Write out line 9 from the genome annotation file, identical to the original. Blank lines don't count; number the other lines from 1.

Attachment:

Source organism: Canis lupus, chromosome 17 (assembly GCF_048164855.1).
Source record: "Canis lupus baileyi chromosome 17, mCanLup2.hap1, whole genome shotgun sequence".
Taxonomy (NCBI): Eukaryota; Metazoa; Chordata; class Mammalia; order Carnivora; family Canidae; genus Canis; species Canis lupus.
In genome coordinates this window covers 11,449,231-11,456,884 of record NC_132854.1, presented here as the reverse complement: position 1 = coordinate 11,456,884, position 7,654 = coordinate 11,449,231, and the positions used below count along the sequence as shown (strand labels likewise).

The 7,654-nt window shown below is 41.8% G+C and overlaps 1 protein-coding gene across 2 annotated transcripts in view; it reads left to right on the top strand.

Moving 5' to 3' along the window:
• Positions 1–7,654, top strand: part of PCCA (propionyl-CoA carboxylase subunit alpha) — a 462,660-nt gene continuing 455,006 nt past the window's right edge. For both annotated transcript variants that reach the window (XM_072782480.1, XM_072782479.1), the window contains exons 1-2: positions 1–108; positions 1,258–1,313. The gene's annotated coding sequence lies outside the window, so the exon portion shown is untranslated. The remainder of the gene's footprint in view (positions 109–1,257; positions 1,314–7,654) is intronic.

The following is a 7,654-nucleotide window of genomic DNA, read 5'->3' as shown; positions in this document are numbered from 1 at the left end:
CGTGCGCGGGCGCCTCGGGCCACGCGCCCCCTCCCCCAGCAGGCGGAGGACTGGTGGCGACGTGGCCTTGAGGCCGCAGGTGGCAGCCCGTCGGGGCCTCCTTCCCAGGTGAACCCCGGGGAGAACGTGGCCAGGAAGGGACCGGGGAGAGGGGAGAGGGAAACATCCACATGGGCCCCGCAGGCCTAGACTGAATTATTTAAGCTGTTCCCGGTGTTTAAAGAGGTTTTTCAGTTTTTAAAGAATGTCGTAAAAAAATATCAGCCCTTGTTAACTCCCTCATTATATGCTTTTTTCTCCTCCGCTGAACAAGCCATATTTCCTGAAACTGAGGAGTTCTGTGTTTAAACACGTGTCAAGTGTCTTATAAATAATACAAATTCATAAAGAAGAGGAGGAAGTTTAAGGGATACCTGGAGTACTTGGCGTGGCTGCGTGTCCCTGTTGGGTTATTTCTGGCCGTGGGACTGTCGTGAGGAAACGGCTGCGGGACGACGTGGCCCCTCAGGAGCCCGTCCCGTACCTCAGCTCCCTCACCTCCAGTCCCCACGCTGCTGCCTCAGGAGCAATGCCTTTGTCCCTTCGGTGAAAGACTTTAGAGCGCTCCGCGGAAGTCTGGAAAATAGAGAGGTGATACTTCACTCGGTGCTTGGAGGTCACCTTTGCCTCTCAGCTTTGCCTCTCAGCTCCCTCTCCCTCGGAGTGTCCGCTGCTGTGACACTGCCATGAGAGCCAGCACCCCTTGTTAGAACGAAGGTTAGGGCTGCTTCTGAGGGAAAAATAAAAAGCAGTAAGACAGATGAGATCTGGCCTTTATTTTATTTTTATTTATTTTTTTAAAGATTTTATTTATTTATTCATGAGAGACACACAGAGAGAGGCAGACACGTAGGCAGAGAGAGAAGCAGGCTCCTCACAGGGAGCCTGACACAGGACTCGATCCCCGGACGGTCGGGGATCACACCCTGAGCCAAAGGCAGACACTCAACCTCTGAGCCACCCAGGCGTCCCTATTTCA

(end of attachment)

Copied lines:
CGTGCGCGGGCGCCTCGGGCCACGCGCCCCCTCCCCCAGCAGGCGGAGGACTGGTGGCGACGTGGCCTTGAGGCCGCAGGTGGCAGCCCGTCGGGGCCTCCTTCCCAGGTGAACCCCGGGGAGAACGTGGCCAGGAAGGGACCGGGGAGAGGGGAGAGGGAAACATCCACATGGGCCCCGCAGGCCTAGACTGAATTATTTAAGCTGTTCCCGGTGTTTAAAGAGGTTTTTCAGTTTTTAAAGAATGTCGTAAAAAAATATCAGCCCTTGTTAACTCCCTCATTATATGCTTTTTTCTCCTCCGCTGAACAAGCCATATTTCCTGAAACTGAGGAGTTCTGTGTTTAAACACGTGTCAAGTGTCTTATAAATAATACAAATTCATAAAGAAGAGGAGGAAGTTTAAGGGATACCTGGAGTACTTGGCGTGGCTGCGTGTCCCTGTTGGGTTATTTCTGGCCGTGGGACTGTCGTGAGGAAACGGCTGCGGGACGACGTGGCCCCTCAGGAGCCCGTCCCGTACCTCAGCTCCCTCACCTCCAGTCCCCACGCTGCTGCCTCAGGAGCAATGCCTTTGTCCCTTCGGTGAAAGACTTTAGAGCGCTCCGCGGAAGTCTGGAAAATAGAGAGGTGATACTTCACTCGGTGCTTGGAGGTCACCTTTGCCTCTCAGCTTTGCCTCTCAGCTCCCTCTCCCTCGGAGTGTCCGCTGCTGTGACACTGCCATGAGAGCCAGCACCCCTTGTTAGAACGAAGGTTAGGGCTGCTTCTGAGGGAAAAATAAAAAGCAGTAAGACAGATGAGATCTGGCCTTTATTTTATTTTTATTTATTTTTTTAAAGATTTTATTTATTTATTCATGAGAGACACACAGAGAGAGGCAGACACGTAGGCAGAGAGAGAAGCAGGCTCCTCACAGGGAGCCTGACACAGGACTCGATCCCCGGACGGTCGGGGATCACACCCTGAGCCAAAGGCAGACACTCAACCTCTGAGCCACCCAGGCGTCCCTATTTCA